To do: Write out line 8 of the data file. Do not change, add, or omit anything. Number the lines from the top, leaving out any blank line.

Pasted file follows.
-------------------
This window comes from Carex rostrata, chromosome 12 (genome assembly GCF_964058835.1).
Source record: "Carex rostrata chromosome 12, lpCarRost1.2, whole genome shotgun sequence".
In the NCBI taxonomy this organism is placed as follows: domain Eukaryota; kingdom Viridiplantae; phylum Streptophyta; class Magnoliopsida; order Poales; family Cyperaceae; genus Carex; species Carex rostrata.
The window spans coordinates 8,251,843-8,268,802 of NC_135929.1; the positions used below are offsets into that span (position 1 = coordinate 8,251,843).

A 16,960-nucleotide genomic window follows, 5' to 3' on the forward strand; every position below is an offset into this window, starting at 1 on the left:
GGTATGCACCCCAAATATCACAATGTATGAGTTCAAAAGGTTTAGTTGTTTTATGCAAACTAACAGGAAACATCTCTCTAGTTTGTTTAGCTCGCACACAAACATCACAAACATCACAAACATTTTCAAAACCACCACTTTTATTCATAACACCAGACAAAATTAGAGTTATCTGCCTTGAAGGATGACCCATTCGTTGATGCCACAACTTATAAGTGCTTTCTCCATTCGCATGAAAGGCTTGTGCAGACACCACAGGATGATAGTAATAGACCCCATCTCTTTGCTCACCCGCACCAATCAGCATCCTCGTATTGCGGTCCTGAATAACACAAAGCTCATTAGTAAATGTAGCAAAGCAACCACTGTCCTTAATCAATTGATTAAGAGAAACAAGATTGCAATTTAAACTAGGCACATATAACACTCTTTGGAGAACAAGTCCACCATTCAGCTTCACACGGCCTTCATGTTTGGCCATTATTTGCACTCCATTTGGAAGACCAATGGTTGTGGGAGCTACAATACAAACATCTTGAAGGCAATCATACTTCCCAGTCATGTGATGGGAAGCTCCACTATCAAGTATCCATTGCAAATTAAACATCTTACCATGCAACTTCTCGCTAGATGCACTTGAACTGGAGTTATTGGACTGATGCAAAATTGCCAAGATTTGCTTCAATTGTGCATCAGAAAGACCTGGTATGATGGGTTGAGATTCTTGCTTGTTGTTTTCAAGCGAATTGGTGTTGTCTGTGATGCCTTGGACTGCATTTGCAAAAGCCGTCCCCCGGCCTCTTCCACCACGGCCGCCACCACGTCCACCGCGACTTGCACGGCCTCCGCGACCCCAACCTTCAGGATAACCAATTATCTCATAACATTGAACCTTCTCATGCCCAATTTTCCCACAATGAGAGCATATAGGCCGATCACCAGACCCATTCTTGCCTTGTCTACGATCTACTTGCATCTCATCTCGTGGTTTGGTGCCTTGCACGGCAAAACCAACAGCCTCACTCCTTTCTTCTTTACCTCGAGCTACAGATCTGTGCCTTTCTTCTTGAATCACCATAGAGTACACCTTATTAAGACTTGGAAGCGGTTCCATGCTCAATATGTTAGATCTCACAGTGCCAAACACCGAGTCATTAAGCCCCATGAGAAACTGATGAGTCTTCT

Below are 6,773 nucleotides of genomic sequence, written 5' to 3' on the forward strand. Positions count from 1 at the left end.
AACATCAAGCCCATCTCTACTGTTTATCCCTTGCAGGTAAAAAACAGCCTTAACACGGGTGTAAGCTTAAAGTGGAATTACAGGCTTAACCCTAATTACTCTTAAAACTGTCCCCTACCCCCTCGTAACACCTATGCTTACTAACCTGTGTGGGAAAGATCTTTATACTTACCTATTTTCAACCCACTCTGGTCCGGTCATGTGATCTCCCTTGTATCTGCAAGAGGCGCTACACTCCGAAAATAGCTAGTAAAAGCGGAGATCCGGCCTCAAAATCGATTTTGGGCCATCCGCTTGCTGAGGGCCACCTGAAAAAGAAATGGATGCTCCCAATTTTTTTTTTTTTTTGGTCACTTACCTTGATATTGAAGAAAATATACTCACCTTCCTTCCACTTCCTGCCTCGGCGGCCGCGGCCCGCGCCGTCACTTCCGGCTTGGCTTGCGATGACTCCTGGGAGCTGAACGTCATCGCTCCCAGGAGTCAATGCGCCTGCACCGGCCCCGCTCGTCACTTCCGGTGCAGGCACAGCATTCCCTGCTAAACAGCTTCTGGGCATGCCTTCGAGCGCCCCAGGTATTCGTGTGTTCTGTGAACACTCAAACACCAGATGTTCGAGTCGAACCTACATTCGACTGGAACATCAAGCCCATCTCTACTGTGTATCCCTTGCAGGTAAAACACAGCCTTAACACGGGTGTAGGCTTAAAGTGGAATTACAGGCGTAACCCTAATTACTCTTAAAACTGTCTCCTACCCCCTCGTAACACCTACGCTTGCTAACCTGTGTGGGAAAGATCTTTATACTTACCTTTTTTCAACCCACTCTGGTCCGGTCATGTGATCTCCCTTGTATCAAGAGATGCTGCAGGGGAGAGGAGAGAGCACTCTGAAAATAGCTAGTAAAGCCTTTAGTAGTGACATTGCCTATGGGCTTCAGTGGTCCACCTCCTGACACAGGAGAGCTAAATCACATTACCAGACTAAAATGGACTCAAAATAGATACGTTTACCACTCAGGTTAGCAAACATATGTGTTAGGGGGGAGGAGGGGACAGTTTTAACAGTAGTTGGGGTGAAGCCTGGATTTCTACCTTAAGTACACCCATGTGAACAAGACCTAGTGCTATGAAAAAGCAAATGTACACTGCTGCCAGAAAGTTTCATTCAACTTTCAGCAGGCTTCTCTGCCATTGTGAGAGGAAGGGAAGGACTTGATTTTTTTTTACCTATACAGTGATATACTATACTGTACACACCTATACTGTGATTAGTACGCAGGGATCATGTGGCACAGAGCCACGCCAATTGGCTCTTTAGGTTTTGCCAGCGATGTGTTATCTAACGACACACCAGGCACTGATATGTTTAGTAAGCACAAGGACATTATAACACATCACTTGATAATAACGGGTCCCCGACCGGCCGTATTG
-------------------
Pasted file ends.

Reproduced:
AACATCAAGCCCATCTCTACTGTTTATCCCTTGCAGGTAAAAAACAGCCTTAACACGGGTGTAAGCTTAAAGTGGAATTACAGGCTTAACCCTAATTACTCTTAAAACTGTCCCCTACCCCCTCGTAACACCTATGCTTACTAACCTGTGTGGGAAAGATCTTTATACTTACCTATTTTCAACCCACTCTGGTCCGGTCATGTGATCTCCCTTGTATCTGCAAGAGGCGCTACACTCCGAAAATAGCTAGTAAAAGCGGAGATCCGGCCTCAAAATCGATTTTGGGCCATCCGCTTGCTGAGGGCCACCTGAAAAAGAAATGGATGCTCCCAATTTTTTTTTTTTTTTGGTCACTTACCTTGATATTGAAGAAAATATACTCACCTTCCTTCCACTTCCTGCCTCGGCGGCCGCGGCCCGCGCCGTCACTTCCGGCTTGGCTTGCGATGACTCCTGGGAGCTGAACGTCATCGCTCCCAGGAGTCAATGCGCCTGCACCGGCCCCGCTCGTCACTTCCGGTGCAGGCACAGCATTCCCTGCTAAACAGCTTCTGGGCATGCCTTCGAGCGCCCCAGGTATTCGTGTGTTCTGTGAACACTCAAACACCAGATGTTCGAGTCGAACCTACATTCGACTGGAACATCAAGCCCATCTCTACTGTGTATCCCTTGCAGGTAAAACACAGCCTTAACACGGGTGTAGGCTTAAAGTGGAATTACAGGCGTAACCCTAATTACTCTTAAAACTGTCTCCTACCCCCTCGTAACACCTACGCTTGCTAACCTGTGTGGGAAAGATCTTTATACTTACCTTTTTTCAACCCACTCTGGTCCGGTCATGTGATCTCCCTTGTATCAAGAGATGCTGCAGGGGAGAGGAGAGAGCACTCTGAAAATAGCTAGTAAAGCCTTTAGTAGTGACATTGCCTATGGGCTTCAGTGGTCCACCTCCTGACACAGGAGAGCTAAATCACATTACCAGACTAAAATGGACTCAAAATAGATACGTTTACCACTCAGGTTAGCAAACATATGTGTTAGGGGGGAGGAGGGGACAGTTTTAACAGTAGTTGGGGTGAAGCCTGGATTTCTACCTTAAGTACACCCATGTGAACAAGACCTAGTGCTATGAAAAAGCAAATGTACACTGCTGCCAGAAAGTTTCATTCAACTTTCAGCAGGCTTCTCTGCCATTGTGAGAGGAAGGGAAGGACTTGATTTTTTTTTACCTATACAGTGATATACTATACTGTACACACCTATACTGTGATTAGTACGCAGGGATCATGTGGCACAGAGCCACGCCAATTGGCTCTTTAGGTTTTGCCAGCGATGTGTTATCTAACGACACACCAGGCACTGATATGTTTAGTAAGCACAAGGACATTATAACACATCACTTGATAATAACGGGTCCCCGACCGGCCGTATTG